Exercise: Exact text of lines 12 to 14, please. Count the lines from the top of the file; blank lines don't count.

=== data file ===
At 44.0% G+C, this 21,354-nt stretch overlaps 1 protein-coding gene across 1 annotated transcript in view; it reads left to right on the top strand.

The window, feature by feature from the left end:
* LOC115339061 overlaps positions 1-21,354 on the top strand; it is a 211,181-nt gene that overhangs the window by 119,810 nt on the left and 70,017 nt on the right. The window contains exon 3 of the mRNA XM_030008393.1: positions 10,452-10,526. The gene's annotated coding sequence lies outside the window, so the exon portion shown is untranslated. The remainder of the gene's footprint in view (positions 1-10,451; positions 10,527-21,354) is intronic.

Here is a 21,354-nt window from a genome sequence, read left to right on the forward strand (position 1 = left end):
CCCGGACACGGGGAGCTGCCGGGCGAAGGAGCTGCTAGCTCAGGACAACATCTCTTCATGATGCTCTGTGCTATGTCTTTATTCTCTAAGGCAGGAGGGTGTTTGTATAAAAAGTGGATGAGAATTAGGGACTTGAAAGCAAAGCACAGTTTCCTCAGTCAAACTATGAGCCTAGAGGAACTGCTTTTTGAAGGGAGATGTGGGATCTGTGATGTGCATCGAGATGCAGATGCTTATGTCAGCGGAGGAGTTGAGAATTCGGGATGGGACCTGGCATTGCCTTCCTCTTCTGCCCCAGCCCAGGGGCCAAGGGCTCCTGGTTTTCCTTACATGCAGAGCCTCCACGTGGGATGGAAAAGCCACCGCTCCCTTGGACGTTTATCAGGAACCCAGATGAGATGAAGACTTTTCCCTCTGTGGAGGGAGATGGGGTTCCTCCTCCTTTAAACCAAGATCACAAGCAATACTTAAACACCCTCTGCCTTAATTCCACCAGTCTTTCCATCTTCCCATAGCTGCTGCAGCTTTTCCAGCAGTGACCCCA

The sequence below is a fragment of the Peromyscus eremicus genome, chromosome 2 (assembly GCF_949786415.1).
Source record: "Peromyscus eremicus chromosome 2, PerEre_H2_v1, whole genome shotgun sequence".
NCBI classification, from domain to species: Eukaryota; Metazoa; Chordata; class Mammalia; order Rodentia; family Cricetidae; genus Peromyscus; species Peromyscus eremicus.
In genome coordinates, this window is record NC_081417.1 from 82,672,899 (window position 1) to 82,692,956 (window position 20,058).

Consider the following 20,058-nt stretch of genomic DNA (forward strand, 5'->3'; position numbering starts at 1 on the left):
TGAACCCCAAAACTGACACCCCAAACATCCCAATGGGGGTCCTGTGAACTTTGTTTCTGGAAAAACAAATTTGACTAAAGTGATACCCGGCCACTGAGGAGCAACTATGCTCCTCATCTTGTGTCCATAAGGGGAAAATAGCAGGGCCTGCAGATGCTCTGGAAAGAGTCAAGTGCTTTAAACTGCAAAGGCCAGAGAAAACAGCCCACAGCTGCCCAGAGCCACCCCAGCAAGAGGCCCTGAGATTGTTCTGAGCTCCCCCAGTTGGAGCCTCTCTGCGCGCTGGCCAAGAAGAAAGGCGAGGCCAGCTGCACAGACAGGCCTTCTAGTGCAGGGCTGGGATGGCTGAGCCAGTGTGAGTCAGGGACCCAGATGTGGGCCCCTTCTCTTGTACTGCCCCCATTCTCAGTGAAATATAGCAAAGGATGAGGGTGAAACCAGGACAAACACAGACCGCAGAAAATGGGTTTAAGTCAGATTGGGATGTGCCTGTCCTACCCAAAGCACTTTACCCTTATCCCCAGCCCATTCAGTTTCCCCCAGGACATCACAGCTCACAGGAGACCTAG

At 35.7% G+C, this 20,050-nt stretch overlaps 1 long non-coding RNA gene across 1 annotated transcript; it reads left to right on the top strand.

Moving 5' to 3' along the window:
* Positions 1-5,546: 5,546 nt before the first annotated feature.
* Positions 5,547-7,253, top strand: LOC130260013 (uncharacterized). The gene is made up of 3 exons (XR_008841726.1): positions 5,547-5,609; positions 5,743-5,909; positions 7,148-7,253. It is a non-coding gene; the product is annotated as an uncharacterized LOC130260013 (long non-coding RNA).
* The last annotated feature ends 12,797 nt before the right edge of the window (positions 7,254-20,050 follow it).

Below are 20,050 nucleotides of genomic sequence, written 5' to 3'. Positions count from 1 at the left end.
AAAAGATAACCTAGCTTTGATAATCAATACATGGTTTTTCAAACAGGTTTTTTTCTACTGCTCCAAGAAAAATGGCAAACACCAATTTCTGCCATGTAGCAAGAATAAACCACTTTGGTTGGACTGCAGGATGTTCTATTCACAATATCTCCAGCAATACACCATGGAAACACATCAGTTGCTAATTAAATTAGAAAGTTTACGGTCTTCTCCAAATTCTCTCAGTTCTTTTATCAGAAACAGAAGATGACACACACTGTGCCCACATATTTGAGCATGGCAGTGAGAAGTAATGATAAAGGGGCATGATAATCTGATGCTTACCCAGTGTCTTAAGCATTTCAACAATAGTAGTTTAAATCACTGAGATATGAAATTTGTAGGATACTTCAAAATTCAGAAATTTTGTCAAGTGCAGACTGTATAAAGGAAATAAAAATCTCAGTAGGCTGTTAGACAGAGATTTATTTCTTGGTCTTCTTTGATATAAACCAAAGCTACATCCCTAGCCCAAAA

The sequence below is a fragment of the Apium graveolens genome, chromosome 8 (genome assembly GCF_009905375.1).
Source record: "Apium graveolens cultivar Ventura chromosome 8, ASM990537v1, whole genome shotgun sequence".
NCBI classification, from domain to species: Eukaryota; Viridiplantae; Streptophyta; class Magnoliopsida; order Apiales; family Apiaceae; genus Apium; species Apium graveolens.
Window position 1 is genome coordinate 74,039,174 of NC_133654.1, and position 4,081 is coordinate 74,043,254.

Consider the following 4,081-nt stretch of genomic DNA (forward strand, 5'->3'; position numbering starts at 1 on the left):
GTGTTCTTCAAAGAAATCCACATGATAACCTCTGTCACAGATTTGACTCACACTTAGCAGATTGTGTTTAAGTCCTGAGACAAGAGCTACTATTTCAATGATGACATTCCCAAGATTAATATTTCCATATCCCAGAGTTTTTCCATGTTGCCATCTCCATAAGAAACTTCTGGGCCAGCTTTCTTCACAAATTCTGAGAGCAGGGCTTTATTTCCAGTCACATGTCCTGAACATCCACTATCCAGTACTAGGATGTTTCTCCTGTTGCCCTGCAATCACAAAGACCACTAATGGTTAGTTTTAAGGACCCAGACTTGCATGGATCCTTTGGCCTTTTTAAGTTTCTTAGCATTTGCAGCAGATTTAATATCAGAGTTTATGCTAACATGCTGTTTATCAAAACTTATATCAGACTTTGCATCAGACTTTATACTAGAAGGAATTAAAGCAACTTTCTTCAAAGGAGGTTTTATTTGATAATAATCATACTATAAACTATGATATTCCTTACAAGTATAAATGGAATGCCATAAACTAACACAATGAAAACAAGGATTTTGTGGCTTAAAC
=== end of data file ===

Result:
At 35.7% G+C, this 20,050-nt stretch overlaps 1 long non-coding RNA gene across 1 annotated transcript; it reads left to right on the top strand.

Moving 5' to 3' along the window:
* Positions 1-5,546: 5,546 nt before the first annotated feature.